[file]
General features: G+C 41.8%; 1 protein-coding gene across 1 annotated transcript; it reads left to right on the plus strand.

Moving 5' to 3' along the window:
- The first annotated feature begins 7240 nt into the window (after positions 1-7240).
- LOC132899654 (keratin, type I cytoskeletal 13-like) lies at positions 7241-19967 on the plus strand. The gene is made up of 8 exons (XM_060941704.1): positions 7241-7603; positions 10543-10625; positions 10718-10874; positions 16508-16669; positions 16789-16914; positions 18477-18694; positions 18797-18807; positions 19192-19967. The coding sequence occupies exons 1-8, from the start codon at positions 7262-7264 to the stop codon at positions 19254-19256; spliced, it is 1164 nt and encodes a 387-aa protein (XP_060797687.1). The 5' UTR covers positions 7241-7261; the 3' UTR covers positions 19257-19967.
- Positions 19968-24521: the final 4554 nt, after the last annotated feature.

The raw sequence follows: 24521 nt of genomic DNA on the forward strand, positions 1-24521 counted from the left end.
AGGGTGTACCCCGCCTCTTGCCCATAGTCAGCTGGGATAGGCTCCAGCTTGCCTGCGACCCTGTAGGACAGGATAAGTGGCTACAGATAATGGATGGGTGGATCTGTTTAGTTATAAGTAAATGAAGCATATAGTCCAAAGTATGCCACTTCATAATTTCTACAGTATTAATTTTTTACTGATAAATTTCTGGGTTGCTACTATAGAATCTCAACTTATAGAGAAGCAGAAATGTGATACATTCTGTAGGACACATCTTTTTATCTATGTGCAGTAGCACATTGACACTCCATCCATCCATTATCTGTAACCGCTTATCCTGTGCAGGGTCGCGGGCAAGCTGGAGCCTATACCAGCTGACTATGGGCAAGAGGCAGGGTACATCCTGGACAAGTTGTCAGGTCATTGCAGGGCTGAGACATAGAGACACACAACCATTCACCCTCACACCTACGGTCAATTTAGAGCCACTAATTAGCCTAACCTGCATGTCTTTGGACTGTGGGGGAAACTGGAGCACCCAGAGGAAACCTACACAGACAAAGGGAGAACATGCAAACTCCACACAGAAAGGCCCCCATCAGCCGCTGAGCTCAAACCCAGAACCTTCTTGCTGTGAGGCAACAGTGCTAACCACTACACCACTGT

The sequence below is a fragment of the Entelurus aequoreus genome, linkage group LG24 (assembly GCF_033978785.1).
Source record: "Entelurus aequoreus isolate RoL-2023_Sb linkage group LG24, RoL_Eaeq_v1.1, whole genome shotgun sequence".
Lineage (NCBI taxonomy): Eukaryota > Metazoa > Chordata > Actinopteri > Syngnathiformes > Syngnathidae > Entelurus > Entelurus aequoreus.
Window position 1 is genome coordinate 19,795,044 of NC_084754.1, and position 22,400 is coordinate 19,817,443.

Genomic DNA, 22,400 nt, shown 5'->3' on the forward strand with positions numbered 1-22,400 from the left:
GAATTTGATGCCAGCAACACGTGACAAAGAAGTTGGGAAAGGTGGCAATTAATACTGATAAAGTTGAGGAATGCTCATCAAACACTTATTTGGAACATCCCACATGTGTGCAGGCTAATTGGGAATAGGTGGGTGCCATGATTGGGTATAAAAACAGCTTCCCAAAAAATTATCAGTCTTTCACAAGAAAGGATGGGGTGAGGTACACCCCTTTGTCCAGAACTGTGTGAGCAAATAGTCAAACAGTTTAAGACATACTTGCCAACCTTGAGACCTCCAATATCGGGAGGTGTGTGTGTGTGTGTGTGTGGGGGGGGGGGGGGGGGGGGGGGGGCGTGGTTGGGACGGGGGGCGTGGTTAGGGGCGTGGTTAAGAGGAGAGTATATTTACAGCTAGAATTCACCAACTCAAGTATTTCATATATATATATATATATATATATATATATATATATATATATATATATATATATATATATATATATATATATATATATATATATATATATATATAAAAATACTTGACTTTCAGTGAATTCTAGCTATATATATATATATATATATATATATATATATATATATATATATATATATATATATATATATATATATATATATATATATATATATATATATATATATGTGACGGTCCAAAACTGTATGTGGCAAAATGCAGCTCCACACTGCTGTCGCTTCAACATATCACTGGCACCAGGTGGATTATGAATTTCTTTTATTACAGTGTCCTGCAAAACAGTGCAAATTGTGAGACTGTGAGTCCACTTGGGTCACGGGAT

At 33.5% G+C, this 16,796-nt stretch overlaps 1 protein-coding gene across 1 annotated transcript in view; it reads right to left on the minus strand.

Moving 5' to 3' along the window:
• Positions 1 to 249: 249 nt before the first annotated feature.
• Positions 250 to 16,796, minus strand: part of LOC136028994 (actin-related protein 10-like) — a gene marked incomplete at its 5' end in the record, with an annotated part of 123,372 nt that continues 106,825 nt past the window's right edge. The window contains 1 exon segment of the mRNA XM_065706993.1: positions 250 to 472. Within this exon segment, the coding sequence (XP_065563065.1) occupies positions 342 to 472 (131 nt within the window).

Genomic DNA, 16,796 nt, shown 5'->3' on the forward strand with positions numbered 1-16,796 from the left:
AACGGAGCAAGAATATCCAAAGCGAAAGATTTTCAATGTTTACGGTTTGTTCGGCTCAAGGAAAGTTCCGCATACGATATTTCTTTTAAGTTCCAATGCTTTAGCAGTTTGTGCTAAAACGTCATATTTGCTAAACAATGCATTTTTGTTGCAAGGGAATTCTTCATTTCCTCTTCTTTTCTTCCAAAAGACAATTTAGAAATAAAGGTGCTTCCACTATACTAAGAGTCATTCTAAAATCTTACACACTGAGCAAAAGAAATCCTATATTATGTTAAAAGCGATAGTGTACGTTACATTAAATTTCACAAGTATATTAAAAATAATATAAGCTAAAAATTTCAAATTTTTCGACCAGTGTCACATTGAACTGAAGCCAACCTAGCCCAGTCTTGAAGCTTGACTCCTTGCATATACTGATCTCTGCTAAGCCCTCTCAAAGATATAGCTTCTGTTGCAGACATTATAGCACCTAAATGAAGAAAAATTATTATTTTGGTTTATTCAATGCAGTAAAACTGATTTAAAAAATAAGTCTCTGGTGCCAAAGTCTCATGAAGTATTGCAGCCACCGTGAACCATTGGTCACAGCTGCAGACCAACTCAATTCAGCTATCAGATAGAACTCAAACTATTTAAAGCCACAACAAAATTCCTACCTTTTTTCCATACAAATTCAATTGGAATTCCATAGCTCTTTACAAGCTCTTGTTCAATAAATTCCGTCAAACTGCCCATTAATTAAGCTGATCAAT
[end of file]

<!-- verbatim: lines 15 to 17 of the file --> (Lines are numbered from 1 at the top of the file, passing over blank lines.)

Moving 5' to 3' along the window:
• Positions 1 to 249: 249 nt before the first annotated feature.
• Positions 250 to 16,796, minus strand: part of LOC136028994 (actin-related protein 10-like) — a gene marked incomplete at its 5' end in the record, with an annotated part of 123,372 nt that continues 106,825 nt past the window's right edge. The window contains 1 exon segment of the mRNA XM_065706993.1: positions 250 to 472. Within this exon segment, the coding sequence (XP_065563065.1) occupies positions 342 to 472 (131 nt within the window).